Part of Four Days in London: A memoir about trying to find a way to the Olympics, and finding something else instead. These stories take place in March 2010
After getting back to Kyoto late at night, I didn’t have a whole lot of time before things closed. I swiftly changed into a pair of jeans and a fresh t-shirt and started walking around. I initially tried to catch the Kyoto Imperial Palace, but regrettably, it closed just before I got there. The pictures below are all I saw of it.
That night I was restless, so I went out for a walk. I ran into this temple. Later I’d see it again when watching videos made by some of the Youtubers affiliated with Tokyo Creative. I had no idea what it was, but I enjoyed just sitting there late at night. No one was around and I thought about how fortunate I was to be sitting there in that place.
The next day I had a clear agenda. I first went to the Golden Pavilion. The Golden Pavilion is a famous tourist site in Tokyo, and to be honest it is worth the trip.
Next I went to something I had been looking forward since I made the decision to go to Japan: The Internationl Manga Museum. At the time, this was the best museum I saw the whole I was in Japan. The exhibits were well designed and had explanatory material in multiple languages. I would come back here five years later with my friend Alex.
In the evening I boarded the bullet train to return to Tokyo.
— — — — — — — — — — — — — — — — — — — — — — — — — — — — — — —Going Home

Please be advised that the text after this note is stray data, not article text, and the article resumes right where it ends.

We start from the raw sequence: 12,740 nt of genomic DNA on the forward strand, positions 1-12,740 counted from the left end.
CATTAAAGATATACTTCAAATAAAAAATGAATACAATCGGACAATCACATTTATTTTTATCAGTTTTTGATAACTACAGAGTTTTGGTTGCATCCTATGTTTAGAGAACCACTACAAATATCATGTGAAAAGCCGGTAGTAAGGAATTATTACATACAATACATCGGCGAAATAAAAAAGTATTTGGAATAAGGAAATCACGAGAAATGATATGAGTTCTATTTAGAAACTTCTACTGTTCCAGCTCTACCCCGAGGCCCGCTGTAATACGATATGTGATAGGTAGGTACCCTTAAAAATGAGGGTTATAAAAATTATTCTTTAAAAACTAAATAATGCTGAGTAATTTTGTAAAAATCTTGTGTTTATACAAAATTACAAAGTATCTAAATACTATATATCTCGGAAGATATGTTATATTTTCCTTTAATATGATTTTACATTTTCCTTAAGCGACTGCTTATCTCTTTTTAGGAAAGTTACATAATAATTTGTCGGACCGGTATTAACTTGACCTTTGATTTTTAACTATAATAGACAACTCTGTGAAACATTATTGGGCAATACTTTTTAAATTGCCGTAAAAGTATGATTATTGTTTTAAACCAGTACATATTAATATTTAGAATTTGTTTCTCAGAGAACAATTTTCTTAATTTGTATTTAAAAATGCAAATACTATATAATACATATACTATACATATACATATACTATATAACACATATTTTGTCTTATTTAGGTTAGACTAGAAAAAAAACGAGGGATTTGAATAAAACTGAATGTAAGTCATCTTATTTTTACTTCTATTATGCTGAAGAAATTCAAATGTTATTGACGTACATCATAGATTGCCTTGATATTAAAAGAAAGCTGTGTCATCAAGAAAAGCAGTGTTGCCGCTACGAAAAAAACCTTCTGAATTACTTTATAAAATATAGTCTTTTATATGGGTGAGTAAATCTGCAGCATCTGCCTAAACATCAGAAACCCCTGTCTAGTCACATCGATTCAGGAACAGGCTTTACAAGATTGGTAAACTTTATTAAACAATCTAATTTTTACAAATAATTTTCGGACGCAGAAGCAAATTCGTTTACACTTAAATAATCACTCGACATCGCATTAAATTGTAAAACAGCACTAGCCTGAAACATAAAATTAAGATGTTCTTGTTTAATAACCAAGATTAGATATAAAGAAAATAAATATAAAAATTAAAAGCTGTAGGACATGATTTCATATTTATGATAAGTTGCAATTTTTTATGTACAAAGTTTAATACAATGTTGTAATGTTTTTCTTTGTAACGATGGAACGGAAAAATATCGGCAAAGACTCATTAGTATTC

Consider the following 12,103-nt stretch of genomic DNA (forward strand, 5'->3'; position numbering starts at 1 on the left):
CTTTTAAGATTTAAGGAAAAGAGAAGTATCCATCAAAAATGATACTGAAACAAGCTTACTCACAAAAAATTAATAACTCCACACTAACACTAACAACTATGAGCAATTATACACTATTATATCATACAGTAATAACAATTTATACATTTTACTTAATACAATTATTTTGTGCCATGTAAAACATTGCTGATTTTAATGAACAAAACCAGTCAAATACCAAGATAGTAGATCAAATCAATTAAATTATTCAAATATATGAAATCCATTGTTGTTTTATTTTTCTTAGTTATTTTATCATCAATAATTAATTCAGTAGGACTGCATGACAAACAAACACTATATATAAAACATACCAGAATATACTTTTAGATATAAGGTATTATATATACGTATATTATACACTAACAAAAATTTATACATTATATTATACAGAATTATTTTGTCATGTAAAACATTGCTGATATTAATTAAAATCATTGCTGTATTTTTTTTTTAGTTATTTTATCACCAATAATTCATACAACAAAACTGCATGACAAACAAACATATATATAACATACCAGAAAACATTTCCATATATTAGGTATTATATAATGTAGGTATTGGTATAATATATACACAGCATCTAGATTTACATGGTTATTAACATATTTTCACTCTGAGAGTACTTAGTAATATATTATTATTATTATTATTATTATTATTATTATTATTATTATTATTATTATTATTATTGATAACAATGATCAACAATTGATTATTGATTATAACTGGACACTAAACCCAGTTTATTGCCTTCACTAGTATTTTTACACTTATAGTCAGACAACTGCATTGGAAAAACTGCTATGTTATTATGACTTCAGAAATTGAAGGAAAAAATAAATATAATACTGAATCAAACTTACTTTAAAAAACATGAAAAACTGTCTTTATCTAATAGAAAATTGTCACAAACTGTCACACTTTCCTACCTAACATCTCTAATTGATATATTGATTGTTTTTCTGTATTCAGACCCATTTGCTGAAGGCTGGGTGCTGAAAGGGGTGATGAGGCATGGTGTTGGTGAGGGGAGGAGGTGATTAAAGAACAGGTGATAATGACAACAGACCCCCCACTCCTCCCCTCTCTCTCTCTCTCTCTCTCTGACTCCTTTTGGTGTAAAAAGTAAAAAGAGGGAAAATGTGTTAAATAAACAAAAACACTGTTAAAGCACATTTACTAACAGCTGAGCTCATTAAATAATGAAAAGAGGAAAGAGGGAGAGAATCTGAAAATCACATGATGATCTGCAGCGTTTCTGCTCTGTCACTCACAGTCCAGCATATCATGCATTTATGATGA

It was finally time to go home. Getting back Sunday night, I missed the last train to Tsukuba. I spent a night in Tokyo and the next morning grabbed the early train to Tsukuba. I started to pack and quickly assembled most of my things. I went to one last practice. I think Sam was there either. Sam would ultimately stay a full year in Japan. He’d get an apartment and I think even had a work permit. Last I checked he was back in Wales and has a family. My nemesis definitely wasn’t there. I have no idea what happened to that SOB whom I’d fight tooth and nail with every night, but I respect him enough to hope my old nemesis is doing well. In my rush to leave, I, unfortunately, forgot to say goodbye to Okada Sensei. I did remember to say goodbye to Taka and my new friend Yuki. Yuki Kubota was the one person who grabbed me the whole time I was in Japan to help me with technique. I thankfully ran into him years later and was happy I did.